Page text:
|US20050027620 *||Jul 28, 2003||Feb 3, 2005||Bellsouth Intellectual Property Corporation||Method, system, and computer-readable medium for updating inventory data in an inventory management system|
|US20050065777 *||Oct 29, 2004||Mar 24, 2005||Microsoft Corporation||System and method for matching a textual input to a lexical knowledge based and for utilizing results of that match|
|US20050234688 *||Apr 16, 2004||Oct 20, 2005||Pinto Stephen K||Predictive model generation|
|US20060004845 *||Jun 3, 2004||Jan 5, 2006||Microsoft Corporation||Method and apparatus for generating user interfaces based upon automation with full flexibility|
|US20060026522 *||Jul 27, 2004||Feb 2, 2006||Microsoft Corporation||Method and apparatus for revising data models and maps by example|
|US20060031757||Jun 10, 2004||Feb 9, 2006||Vincent Winchel T Iii||System for creating and editing mark up language forms and documents|
|US20060235764 *||Jun 15, 2006||Oct 19, 2006||Alticor Investments, Inc.||Electronic commerce transactions within a marketing system that may contain a membership buying opportunity|
|1||"Unify NXJ Forms Processing-Application Development using Unify NXJ Application Designed" NXJ Technical White Paper, at least by Apr. 26, 2004.|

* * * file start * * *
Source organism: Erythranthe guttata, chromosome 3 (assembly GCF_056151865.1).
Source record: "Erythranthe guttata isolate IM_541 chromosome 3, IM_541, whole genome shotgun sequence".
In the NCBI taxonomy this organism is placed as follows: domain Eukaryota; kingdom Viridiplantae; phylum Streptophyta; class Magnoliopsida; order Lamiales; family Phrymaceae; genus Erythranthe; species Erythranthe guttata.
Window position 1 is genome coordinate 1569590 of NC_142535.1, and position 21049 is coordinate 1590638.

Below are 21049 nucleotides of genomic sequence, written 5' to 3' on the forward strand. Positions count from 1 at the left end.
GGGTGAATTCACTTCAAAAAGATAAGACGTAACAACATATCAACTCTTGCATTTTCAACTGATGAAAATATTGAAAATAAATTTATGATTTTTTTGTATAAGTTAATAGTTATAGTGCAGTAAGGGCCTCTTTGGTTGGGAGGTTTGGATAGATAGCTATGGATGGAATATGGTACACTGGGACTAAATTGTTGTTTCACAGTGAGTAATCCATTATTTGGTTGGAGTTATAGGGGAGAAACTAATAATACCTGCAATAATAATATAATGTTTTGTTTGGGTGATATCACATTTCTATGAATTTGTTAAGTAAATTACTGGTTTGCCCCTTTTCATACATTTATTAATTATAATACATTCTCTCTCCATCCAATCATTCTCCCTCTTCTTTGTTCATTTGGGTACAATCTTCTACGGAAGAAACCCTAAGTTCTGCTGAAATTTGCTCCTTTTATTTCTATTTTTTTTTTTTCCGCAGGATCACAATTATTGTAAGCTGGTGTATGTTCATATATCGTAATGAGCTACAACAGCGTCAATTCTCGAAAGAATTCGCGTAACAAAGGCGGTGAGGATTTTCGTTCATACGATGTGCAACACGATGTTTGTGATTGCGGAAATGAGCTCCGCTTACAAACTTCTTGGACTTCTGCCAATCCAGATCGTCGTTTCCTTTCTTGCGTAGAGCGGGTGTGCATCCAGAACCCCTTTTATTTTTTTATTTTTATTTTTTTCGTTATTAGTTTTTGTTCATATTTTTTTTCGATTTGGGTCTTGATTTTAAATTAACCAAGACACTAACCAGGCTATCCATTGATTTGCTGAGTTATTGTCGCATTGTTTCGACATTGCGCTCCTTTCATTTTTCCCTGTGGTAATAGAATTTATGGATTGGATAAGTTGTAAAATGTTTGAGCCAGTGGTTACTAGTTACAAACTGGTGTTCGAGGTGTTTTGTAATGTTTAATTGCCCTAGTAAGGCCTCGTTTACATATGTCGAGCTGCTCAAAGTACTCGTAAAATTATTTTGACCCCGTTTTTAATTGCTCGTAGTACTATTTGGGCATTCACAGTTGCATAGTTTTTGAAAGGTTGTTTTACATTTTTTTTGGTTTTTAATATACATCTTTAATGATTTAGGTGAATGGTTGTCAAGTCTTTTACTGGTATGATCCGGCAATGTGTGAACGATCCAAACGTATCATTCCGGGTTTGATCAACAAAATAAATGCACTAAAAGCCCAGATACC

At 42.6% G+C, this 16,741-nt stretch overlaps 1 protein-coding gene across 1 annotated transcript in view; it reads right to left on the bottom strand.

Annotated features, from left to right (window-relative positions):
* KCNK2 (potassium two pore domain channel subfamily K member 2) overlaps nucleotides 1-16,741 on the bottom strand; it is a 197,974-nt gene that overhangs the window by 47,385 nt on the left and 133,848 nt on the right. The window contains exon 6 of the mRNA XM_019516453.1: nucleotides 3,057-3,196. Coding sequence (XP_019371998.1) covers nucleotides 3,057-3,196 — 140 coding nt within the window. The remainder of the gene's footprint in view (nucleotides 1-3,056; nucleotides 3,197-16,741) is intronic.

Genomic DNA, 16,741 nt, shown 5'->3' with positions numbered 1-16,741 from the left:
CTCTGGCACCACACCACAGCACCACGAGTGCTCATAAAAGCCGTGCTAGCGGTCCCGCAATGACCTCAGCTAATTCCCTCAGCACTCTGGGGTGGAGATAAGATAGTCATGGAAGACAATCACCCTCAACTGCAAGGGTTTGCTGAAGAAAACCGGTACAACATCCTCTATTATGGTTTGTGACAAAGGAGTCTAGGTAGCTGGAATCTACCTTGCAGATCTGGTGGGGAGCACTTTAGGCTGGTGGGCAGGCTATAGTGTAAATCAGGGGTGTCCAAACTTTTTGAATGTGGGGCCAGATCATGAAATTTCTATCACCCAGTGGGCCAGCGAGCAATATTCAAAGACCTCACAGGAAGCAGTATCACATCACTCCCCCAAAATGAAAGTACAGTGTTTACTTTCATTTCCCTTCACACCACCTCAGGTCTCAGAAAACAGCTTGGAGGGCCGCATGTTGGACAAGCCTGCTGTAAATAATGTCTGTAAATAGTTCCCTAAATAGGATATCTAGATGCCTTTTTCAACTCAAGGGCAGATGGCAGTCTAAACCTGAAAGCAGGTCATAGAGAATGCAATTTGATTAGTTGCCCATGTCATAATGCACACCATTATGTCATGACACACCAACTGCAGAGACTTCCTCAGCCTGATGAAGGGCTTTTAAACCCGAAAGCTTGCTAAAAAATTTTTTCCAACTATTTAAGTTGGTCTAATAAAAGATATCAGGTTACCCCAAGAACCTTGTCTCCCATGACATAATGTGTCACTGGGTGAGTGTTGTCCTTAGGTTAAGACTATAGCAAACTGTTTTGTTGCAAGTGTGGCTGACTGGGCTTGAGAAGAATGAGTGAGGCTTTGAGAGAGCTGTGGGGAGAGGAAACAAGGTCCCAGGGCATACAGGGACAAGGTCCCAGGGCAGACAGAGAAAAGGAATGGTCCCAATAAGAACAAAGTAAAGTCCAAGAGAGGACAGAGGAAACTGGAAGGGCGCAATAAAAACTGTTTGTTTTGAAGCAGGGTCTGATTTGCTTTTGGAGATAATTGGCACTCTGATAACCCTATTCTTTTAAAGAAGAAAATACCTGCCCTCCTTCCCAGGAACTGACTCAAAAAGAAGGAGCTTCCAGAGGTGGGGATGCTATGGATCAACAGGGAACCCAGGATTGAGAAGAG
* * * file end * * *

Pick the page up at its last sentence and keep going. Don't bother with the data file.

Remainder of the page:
|2||"User Interface Markup Language (UIML) Draft Specification) Draft Specification", Harmonia, Inc., Jan. 17, 2004.|
|3||"XSL Transformations", Wikipedia, http://en.wikipedia.org/wiki/XSL-Transformations, last modified Nov. 27, 2006.|
|4||"Unify NXJ Forms Processing—Application Development using Unify NXJ Application Designed" NXJ Technical White Paper, at least by Apr. 26, 2004.|
|5||"XSL Transformations", Wikipedia, http://en.wikipedia.org/wiki/XSL—Transformations, last modified Nov. 27, 2006.|
|6||Balasubramanian et al., K. "Model Driven Middleware: A New Paradigm for Developing and Provisioning Distributed Real-time and Embedded Applications", Science of Computer Programming, Nov. 14, 2003.|
|7||Baxley, B., "Universal Model of a User Interface", http://www.aiga.org/resources/content/9/7/8/documents/baxley.pdf, at least by Apr. 26, 2004.|